Pisco: The National Drink of Chile

Food Facts

Where: Peru and Chile, South America
Preparation: Made from fermented grape juice of Chilean valleys, distilled in oak barrels
Taste: Killer kick like Vodka, but more fruity
Serving Suggestion: Serve with egg whites, sugar and lime to make Pisco Sour

Most people have heard of the Mexican Margarita, but less so the Chilean rival Pisco – a strong alcoholic drink similar in smell to Vodka. There are disputes between Chile and Peru as to the origins of this drink, with both countries proud to claim it as their own. However, it is largely accepted that Pisco originated from Peru in the XVIth century and the Spanish colonisation, where the Europeans craved a drink similar to the brandy they left back home.

Peruvians claim that the climate and soil of Chile cannot produce authentic Pisco. This is unsurprisingly refuted by the Chileans where it is the most popular drink in the country. It is produced from the Quebranta grape which is grown in the unique environment of the northern vineyards of Chile, specifically the Limari and Elqui valleys.


After being carefully hand-picked the juice from the grape is extracted and the process of fermentation begins in large steel kegs. During this process the sugar is converted into alcohol with the grape juice being transformed into wine. The slow process of distillation then follows and it is from this that the drink acquires its pure taste and distinctive aroma. It is then left for six months ageing in fine wood American Oak barrels. After rigorous quality controls, Pisco is carefully bottled and distributed to the Chilean public.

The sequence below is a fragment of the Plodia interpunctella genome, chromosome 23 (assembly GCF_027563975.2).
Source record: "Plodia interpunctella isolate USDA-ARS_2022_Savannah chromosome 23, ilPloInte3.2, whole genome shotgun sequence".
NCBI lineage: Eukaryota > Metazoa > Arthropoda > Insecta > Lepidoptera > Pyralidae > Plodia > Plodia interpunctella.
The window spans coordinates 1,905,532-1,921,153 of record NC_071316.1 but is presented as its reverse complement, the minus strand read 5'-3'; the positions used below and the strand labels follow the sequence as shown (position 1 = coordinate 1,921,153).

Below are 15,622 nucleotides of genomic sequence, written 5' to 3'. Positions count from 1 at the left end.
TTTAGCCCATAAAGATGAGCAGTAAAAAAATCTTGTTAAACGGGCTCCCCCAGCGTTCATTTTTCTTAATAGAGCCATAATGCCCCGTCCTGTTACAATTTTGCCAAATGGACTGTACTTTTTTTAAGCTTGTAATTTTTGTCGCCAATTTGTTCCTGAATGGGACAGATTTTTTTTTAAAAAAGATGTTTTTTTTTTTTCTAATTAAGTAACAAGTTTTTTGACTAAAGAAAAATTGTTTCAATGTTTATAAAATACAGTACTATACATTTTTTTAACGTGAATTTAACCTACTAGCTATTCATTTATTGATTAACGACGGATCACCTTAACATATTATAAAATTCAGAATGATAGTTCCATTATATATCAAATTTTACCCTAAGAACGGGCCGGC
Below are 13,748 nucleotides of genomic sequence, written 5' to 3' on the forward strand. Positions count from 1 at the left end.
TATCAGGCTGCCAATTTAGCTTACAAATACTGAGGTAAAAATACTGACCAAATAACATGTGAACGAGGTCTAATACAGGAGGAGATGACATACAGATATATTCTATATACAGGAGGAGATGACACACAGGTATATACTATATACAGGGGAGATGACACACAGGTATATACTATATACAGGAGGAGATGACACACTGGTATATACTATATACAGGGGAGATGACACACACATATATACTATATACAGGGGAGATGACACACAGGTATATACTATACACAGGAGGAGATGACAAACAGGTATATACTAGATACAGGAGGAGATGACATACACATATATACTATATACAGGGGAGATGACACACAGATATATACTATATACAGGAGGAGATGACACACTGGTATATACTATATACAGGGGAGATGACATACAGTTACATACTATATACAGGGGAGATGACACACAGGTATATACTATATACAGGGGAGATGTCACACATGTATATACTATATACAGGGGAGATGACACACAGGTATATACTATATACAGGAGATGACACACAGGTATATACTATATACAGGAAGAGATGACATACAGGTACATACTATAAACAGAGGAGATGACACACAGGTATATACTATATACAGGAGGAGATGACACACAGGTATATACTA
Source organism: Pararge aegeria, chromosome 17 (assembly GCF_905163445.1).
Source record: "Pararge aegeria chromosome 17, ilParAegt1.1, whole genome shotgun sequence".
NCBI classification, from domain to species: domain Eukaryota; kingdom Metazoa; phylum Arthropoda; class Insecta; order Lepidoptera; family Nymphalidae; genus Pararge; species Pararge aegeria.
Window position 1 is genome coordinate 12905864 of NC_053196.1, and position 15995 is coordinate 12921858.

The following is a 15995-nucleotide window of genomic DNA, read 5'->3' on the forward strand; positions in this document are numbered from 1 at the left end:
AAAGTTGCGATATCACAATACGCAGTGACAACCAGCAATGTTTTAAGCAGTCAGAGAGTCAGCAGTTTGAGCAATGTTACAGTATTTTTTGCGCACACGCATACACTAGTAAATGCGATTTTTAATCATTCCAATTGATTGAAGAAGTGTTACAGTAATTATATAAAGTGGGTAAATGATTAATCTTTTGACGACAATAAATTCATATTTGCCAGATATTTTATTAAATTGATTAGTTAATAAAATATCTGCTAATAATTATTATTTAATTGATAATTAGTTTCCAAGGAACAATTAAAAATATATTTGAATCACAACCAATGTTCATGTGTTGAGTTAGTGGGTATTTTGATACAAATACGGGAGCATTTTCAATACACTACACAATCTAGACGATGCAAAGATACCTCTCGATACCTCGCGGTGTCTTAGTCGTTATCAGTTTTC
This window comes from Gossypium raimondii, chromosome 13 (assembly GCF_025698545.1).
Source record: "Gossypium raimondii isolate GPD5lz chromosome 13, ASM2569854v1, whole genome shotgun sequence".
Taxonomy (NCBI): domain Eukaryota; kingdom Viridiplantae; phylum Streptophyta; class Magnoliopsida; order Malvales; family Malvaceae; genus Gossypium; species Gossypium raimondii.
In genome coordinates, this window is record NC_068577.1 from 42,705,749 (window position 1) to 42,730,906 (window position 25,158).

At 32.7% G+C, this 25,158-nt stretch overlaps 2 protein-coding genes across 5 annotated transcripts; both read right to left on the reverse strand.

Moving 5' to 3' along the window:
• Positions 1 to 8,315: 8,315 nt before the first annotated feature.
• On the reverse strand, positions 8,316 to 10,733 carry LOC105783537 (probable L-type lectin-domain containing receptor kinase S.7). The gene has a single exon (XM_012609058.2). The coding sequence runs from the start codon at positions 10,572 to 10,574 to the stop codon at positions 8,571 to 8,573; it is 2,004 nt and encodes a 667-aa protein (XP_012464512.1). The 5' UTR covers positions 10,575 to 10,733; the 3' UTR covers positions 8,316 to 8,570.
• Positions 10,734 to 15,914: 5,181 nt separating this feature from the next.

There are different theories as to where Pisco derives its name. When first produced in Peru it was exported to foreign drinkers from the port of Pisco, leading many to deduce that the drink was named after its port of origin. However, another more imaginative theory is that it gets its name from the word “pisquo”, an aboriginal term that literally translates as “flying bird”, a metaphor for the uplifting effects Pisco has on the drinker.

When travelling in Chile it is a drink you should try, not only because of its unique taste and popularity with the locals but also because of the lack of good alcoholic alternatives in the country. For those who crave a decent beer Chile has little to offer apart from a few watery canned lagers. This should not matter because as Chileans claim, once you try Pisco you’ll never go back to what you drank before. With a strength between 35% and 50% and its reputation for inducing a killer hangover… so may not share their opinion the morning after!

Serving Suggestion

Apart from adding it to Coca Cola, the most popular way to drink Pisco is by making Pisco Sour. This is a simple recipe and is made by mixing one egg white, some powdered sugar and one part lemon or lime to three parts of chilled Pisco.

More Information

Pisco Chile
Traces the origin on Chilean pisco to the shared heritage with Peru


main image: Pisco Sour, courtesy of Cathrine Lindblom Gunasekara, Flickr creative commons